European Central Bank (ECB) executive board member Fabio Panetta gave a speech on September 4 praising the European Commission’s (EC) proposed digital euro legislation, saying that they “put Europe at the forefront of advanced economies” while ensuring that the financial system does not get eclipsed by private payment providers.
The proposals were published in June as part of the European Commission’s single currency package. Among other things, the legislation would elevate the digital euro to legal tender status, ensuring its acceptance throughout the European Union.
Panetta highlighted four key benefits offered by the digital euro legislation.
First, he praised the legal tender provisions, saying that in addition to giving people the right to have access to and pay with the digital euro, it would “ensure that users can access digital euro at their current bank, with no need to change banks.”
He also highlighted the potential privacy benefits of the digital euro under the proposed legislation, saying that the ECB has suggested that the Eurosystem, the monetary authority of the eurozone, would be unable to see payment details of digital euro users or connect any such payment information to private individuals.
He praised the proposal for balancing competing priorities in setting the pricing parameters of the digital euro. Under the legislation, transactions would be free of charge for basic payments by individuals, but payment service providers would be able to apply ‘proportional’ merchant service charges and inter-service provider transactions.
Lastly, Panetta said the proposal recognizes the ECB’s need to maintain the equilibrium between private and central bank money. The legislation gives the central bank monetary tools, such as holding limits, that it can use to maintain the same control over monetary policy it currently enjoys.
The race against the private sector
Overall, Panetta and the ECB seem satisfied that the proposals ensure that a digital euro can deliver benefits to European citizens while also allowing the ECB to keep a tight leash on monetary policy. This latter point is of particular concern to Panetta, who spoke to it at length on Monday.
“Our response to the technological revolution in payments cannot be to stand still. The counterfactual to the digital euro is not a benign status quo. In the absence of a digital euro, the emergence of potentially dominant private actors in the digital payments market could have a strong impact on the financial sector.”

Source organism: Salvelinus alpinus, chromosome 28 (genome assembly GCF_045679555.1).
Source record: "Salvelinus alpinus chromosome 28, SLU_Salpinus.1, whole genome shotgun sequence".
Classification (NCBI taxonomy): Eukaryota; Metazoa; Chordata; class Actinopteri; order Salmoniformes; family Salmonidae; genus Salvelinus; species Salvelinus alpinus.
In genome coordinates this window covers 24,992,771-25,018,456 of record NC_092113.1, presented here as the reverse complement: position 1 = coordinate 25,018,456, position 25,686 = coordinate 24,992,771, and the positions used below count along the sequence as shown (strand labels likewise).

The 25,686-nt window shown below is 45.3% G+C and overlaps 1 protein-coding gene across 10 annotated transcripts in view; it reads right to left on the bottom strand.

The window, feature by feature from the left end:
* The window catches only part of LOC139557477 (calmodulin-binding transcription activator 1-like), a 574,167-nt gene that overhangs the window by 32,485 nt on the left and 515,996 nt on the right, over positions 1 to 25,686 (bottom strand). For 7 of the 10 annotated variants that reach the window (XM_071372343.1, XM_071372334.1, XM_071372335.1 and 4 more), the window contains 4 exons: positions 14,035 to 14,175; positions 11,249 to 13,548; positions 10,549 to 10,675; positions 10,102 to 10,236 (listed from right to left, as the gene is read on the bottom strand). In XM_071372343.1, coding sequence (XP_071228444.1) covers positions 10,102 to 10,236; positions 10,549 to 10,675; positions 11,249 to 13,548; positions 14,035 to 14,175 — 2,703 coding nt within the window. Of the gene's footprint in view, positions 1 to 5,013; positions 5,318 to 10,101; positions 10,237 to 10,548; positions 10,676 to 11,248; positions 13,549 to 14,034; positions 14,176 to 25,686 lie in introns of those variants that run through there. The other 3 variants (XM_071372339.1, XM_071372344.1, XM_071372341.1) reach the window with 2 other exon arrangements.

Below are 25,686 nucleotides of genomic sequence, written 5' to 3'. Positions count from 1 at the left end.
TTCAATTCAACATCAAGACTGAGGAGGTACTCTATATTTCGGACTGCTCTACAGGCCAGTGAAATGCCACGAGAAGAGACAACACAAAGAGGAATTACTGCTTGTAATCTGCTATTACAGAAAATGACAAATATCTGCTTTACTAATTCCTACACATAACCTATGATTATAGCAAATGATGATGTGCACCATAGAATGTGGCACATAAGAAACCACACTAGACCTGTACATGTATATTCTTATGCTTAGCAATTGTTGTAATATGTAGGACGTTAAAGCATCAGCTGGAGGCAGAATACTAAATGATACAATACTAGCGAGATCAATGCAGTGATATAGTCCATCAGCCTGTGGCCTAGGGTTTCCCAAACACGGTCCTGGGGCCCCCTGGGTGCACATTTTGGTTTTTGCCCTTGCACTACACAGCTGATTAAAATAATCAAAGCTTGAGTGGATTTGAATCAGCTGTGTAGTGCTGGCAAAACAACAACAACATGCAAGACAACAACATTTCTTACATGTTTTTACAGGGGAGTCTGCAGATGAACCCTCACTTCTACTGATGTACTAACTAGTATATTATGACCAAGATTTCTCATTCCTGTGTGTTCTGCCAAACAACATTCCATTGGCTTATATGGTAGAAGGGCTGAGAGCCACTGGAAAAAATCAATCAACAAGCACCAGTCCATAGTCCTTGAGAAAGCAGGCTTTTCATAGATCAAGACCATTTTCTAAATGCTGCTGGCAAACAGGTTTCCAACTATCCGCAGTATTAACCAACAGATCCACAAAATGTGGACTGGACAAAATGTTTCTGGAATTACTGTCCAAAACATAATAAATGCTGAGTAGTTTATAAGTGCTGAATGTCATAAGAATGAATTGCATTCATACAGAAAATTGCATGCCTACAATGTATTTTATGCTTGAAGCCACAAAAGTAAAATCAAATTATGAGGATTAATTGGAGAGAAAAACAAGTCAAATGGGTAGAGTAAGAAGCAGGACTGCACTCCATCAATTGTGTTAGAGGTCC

He pointed to PayPal’s (NASDAQ: PYPL) recent launch of its USD stablecoin for digital payments, saying that private companies such as PayPal “have no incentive to limit the take-up of their stablecoins or the range of services they provide. Quite the opposite: their objective is to expand their customer base and gain market share.”
He also expressed concern that private stablecoin offerors could obtain a monopolistic position in the market and that such private providers do not have an incentive to make sure their solutions are compatible with those already existing in the market.
The digital euro project is currently collecting feedback on the proposals, a period which is set to end on September 8. The ECB is also in the process of finalizing its own draft design and rulebook for the digital euro, which is targeted to be launched in October. It will then be down to the ECB Governing Council to decide whether to proceed to the next undefined stage of the project.
Beyond October, timelines are uncertain. An ECB advisor told the BAFT Europe Bank to Bank Forum earlier this year that a digital euro could be in circulation by 2027.
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